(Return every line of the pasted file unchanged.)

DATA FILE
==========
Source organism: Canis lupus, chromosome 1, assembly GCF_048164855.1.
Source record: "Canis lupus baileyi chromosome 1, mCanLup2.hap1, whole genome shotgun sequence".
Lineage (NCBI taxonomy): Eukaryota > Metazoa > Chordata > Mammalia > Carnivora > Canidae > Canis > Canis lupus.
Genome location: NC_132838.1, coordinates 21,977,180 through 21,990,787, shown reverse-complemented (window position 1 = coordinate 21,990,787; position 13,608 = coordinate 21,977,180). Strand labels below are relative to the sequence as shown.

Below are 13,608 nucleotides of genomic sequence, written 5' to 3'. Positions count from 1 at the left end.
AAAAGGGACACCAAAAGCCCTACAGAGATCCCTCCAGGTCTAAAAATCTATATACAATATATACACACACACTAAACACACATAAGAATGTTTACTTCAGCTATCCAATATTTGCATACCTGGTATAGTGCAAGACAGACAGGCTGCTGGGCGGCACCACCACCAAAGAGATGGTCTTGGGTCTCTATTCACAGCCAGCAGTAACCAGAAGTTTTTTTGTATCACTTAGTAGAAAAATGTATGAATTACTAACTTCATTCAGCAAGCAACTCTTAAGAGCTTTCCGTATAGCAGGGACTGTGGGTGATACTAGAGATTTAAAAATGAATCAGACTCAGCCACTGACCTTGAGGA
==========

Source organism: Canis lupus, chromosome 1, assembly GCF_048164855.1.
Source record: "Canis lupus baileyi chromosome 1, mCanLup2.hap1, whole genome shotgun sequence".
Lineage (NCBI taxonomy): Eukaryota > Metazoa > Chordata > Mammalia > Carnivora > Canidae > Canis > Canis lupus.
Genome location: NC_132838.1, coordinates 21,977,180 through 21,990,787, shown reverse-complemented (window position 1 = coordinate 21,990,787; position 13,608 = coordinate 21,977,180). Strand labels below are relative to the sequence as shown.

Below are 13,608 nucleotides of genomic sequence, written 5' to 3'. Positions count from 1 at the left end.
AAAAGGGACACCAAAAGCCCTACAGAGATCCCTCCAGGTCTAAAAATCTATATACAATATATACACACACACTAAACACACATAAGAATGTTTACTTCAGCTATCCAATATTTGCATACCTGGTATAGTGCAAGACAGACAGGCTGCTGGGCGGCACCACCACCAAAGAGATGGTCTTGGGTCTCTATTCACAGCCAGCAGTAACCAGAAGTTTTTTTGTATCACTTAGTAGAAAAATGTATGAATTACTAACTTCATTCAGCAAGCAACTCTTAAGAGCTTTCCGTATAGCAGGGACTGTGGGTGATACTAGAGATTTAAAAATGAATCAGACTCAGCCACTGACCTTGAGGA